Coming forth by day


“Beyond our life we meet our life.  We cannot turn in any other direction.”

Maurice Nicholl

The ancient Egyptians had an intimate relationship with the afterlife, and long past the demise of their civilisation evidence of this relationship can be found on the richly decorated walls of their temples and buildings, and in their manuscripts and papyri. For them, death was a doorway which when entered enabled the spirit to live eternally.  The welfare of the soul was of prime importance, and spells and spiritual texts accompanied the deceased, as did scrolls which were a copy of the Book of the Dead.  They believed that the death of the body was not the end of life, rather, it heralded entry into another kind of life which would never end, a life full of opportunities for growth.

All of us, at some time or other, thinks about life, death and the afterlife.  We ask ourselves such questions as, “Why was I born?”, “What happens to me when I die?”, “Is there an afterlife?”.  It is hard to find reliable answers to such fundamental questions about the reality of existence, especially when we have a need to understand the meaning of life and why we exist.   We know we die, but then what?  And what are our lives for?

How do we define our future?  Is it time-based, or timeless?  Can science provide us with the answers we need or are they to be found in a higher doctrine of knowledge?  How do we learn about life, consciousness, mind, and spirit or soul?  Is the universe merely clumps of molecules and atoms, or is it a cosmic system, governed by meaningful laws and levels?  And how do we form connections with these levels and understand these laws?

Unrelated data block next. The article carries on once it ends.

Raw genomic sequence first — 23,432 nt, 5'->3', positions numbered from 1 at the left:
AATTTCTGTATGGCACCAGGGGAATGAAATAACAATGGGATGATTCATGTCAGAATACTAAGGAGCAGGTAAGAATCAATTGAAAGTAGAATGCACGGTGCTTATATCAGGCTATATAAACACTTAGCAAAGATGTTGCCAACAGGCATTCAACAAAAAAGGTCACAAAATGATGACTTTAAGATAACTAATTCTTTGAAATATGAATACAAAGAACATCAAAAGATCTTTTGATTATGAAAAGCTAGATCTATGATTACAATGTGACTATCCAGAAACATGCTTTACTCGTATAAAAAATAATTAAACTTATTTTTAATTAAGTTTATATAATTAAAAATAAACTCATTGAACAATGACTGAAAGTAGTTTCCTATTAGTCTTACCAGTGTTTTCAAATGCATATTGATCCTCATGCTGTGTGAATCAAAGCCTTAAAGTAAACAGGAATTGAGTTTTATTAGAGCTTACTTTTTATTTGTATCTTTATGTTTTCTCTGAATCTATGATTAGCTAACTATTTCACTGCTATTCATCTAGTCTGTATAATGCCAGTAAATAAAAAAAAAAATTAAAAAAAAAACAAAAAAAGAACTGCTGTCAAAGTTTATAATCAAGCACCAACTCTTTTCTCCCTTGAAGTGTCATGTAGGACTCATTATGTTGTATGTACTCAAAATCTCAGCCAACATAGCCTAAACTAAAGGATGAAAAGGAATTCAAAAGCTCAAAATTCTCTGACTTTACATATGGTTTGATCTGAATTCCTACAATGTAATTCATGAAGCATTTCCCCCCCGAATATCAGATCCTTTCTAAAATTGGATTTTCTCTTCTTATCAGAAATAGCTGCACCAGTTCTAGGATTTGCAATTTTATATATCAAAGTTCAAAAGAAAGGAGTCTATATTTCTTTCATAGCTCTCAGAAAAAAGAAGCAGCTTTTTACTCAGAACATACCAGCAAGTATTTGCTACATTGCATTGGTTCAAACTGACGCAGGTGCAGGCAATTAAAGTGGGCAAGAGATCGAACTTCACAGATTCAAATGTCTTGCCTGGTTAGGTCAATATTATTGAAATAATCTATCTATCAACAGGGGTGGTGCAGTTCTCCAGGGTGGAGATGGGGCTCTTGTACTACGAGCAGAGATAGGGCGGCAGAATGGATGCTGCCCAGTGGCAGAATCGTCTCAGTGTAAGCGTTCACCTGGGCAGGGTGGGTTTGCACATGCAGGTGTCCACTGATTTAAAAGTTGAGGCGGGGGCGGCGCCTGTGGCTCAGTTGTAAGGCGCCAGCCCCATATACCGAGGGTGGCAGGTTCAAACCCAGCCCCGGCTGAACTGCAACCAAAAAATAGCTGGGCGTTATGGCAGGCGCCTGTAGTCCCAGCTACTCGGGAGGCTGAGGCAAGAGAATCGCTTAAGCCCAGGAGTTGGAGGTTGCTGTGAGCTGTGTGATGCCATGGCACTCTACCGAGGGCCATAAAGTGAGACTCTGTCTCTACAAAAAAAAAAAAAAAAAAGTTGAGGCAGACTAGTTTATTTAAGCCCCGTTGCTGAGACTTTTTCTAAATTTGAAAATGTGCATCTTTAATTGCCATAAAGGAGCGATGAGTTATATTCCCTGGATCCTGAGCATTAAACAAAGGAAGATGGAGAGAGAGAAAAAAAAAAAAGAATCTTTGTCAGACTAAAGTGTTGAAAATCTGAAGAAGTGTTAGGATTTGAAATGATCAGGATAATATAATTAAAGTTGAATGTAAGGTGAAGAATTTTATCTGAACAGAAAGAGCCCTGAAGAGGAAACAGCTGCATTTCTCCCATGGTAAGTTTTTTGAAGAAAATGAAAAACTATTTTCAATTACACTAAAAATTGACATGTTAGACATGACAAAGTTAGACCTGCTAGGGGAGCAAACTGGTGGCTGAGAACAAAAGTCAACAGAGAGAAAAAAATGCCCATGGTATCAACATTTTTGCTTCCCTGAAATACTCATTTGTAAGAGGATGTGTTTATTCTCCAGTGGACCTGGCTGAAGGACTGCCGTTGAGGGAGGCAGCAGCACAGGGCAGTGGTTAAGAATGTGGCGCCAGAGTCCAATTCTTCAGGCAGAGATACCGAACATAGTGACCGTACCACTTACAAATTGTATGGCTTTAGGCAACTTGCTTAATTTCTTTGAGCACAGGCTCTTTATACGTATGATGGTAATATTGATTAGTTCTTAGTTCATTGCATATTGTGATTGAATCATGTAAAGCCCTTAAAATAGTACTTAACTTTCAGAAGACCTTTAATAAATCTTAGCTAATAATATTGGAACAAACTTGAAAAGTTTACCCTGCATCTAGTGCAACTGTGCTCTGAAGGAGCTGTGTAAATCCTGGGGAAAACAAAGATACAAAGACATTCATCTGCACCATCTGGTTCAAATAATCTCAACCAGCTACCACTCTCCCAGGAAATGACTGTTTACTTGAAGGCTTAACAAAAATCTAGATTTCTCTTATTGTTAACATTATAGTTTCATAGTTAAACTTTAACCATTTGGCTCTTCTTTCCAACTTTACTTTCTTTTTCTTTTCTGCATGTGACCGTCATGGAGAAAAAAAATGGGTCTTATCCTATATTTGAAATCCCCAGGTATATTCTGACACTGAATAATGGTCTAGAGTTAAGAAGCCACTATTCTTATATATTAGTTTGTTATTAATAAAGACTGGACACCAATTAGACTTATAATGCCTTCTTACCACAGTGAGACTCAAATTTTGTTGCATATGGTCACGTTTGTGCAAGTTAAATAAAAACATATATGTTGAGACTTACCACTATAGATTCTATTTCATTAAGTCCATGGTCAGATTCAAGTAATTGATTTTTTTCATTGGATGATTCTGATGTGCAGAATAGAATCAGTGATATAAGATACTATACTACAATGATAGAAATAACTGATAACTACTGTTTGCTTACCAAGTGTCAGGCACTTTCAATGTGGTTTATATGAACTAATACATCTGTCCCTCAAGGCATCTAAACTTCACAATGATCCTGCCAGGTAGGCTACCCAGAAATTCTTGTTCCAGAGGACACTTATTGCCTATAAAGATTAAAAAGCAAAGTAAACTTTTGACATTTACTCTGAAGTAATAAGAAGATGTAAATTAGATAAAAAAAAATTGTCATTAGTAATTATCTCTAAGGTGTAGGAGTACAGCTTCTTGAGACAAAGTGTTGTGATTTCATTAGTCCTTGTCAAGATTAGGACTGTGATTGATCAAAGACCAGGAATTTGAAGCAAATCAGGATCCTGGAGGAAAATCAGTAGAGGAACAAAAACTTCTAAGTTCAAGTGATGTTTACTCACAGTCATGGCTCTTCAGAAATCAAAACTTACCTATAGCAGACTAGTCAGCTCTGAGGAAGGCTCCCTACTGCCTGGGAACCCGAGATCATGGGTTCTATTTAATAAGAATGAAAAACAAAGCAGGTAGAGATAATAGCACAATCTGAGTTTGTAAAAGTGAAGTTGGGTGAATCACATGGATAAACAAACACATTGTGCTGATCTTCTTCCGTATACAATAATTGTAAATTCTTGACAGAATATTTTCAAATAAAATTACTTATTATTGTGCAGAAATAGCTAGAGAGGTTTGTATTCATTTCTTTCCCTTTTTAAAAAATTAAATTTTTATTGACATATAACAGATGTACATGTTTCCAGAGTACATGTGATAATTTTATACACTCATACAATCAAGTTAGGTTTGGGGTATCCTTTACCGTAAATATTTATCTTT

Self-understanding and self-mastery turn us inward and help us realise that life cannot be engaged with in a light-hearted manner.  The ancient Greek term, “Know thyself” not only reminds us of our cosmic duty but the spiritual destiny which awaits us after the death of our physical body.  When we search within we are in truth searching for Reality, and that is the greatest journey of all.


Michele T Knight Written by:

Dr Michele Knight is a Social Worker, Social Scientist, researcher and independent scholar. Her interest and research in the end-of-life has its origin in the lived experiences of her own bereavements, her near-death and shared-death events, the returning deceased and attitudinal responses to those experiences. Since 2006, she has been extensively involved in community development, support and advocacy in both a professional and community services/voluntary capacity in the areas of bereavement and grief, hospital pastoral care, and academic lecturing/tutoring. Her PhD, Ways of Being: The alchemy of bereavement and communique, explores the lived experience of bereavement, grief, spirituality and unsought encounters with the returning deceased.

Comments are closed.